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One night, after everyone was in bed sleeping, Micah heard frantic pounding on his front door. It was Joseph who told him of a dream where an angel of God told him to take his family and flee Bethlehem because King Herod was seeking to kill their young son. The couple wished each other a sad good-bye before Joseph’s family departed. When Micah tried to give Joseph some money for the journey, he was told of the gifts some rich men had given them earlier–men who had followed a star to find them. Once again, Micah kept these facts in his mind along with other prophesies that had been fulfilled.

Only a few weeks later, soldiers raided Bethlehem killing baby boys two years old and younger. Micah heard the news and rushed home only to find Dassa holding the body of their son in stunned grief. So many families had lost their little ones that the air was filled with the wails of grieving. Micah was once again aware of a prophecy that had been fulfilled. He began writing down these events and the related Scriptures to ponder them in his heart.

A few years later Micah and Dassa moved to Jerusalem. Micah had become Joseph of Arimethea’s steward and his family began to grow and prosper. His family and Joseph’s family struck up a friendship. One day, while celebrating Panach (Passover), Dassa found Mary in the Temple in Jerusalem. The two families celebrated a happy reunion; Dassa and Micah asked Mary and Joseph to stay with them during the feast days. From then on, the two families saw each other regularly. Yeshua and his brothers and sisters called Dassa doda (aunt) and Micah dod (uncle).

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This story’s events are familiar to us, especially once Jesus had begun his ministry as rabbi at the age of 30. Micah kept record of these milestones after Joseph shared with the family what they experienced in Egypt and when they moved again to Nazareth. The author allows us to see these events through Micah and Dassa’s eyes. By having the couple’s children, now young people themselves, follow Yeshua’s steps, we get an up close and personal view of how the family and other local Jewish people viewed his words and actions. Because of the typical mindset of the times, so many were baffled by Jesus’ teachings and healings. Was he preparing for a physical kingdom here on earth to deliver them from the Romans or wasn’t he?

The most memorable part of the book for me was the ugly realism of the events of Jesus’ final weeks on earth. We experience the horror of those days anew as we see them through the lives of Jesus’ close friends and family. Their suffering becomes our pain throughout His betrayal, the torture and His death on the Roman cross. We feel with Mary when Dassa rushes to her side to comfort her.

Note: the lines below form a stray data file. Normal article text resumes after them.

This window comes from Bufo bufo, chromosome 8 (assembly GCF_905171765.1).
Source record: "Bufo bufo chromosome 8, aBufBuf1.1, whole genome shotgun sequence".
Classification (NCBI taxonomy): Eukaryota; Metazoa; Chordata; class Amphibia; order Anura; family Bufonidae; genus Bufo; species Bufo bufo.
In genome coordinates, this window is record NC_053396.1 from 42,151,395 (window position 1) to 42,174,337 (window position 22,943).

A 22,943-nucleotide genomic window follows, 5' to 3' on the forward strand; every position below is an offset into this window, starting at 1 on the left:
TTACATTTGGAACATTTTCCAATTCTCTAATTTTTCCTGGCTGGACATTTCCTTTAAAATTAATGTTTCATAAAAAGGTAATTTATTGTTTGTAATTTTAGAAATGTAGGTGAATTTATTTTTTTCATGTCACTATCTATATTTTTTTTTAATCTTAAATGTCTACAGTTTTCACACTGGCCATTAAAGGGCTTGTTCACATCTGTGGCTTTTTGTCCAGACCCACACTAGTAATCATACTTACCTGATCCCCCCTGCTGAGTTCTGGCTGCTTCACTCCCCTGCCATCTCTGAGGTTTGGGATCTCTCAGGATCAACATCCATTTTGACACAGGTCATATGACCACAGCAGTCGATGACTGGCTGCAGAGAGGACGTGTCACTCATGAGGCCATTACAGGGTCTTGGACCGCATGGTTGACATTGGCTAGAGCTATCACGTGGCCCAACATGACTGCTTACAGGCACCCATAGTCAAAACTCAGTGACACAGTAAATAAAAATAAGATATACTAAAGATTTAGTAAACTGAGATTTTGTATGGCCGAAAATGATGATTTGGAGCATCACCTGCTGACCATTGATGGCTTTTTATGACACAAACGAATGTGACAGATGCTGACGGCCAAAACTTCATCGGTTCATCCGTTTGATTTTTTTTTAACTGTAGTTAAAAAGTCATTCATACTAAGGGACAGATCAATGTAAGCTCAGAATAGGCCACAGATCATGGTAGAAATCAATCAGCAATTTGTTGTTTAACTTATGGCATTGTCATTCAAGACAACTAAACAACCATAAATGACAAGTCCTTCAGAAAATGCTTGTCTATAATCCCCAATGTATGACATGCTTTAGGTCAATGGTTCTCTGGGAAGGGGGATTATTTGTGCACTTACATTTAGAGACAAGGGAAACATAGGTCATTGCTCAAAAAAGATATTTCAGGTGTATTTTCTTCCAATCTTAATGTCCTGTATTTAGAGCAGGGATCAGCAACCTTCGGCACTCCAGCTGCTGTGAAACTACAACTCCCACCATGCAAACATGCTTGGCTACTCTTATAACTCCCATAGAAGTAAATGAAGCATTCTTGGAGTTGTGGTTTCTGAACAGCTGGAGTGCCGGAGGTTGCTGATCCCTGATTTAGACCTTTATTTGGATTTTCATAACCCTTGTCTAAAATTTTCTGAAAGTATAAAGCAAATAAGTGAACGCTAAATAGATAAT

In contrast, the author’s retelling of the forty days after Yeshua’s resurrection expresses the wonder of discovery, believers’ new sense of purpose and hope, and the new direction for believers when they were first called Christians and had begun to be persecuted for their beliefs in Jesus as their Lord and God.

I am impressed with the amount of detailed research the author employed in building this incredible historical fiction. At times it was heartwarming and filled with the love of family, intriguing as some of Yeshua’s followers sought to build up a stash of weapons in case He wanted to start His kingdom on earth, and exciting to see new birth, new life when people placed their trust in Him after His resurrection. This book fired up my imagination and challenged me to view familiar biblical events with a fresh perspective.

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I highly recommend this book to anyone who enjoys historical fiction, especially with works that feature biblical events. The usual precaution needs to be expressed here for the reader to be sure to separate the facts from the fiction and speculation by reading about the actual occurrences in the Scripture. In fact, a really good historical fiction should create in us a desire to read God’s Word for ourselves. I believe this books does this successfully.

Disclosure of Material Connection: I received a complimentary review copy of this book from The Story Cartel on behalf of the author. I was not required to write a positive review. The opinions I have expressed are my own. I am disclosing this in accordance with the Federal Trade Commission’s 16 CFR, Part 255: “Guides Concerning the Use of Endorsements and Testimonials in Advertising.”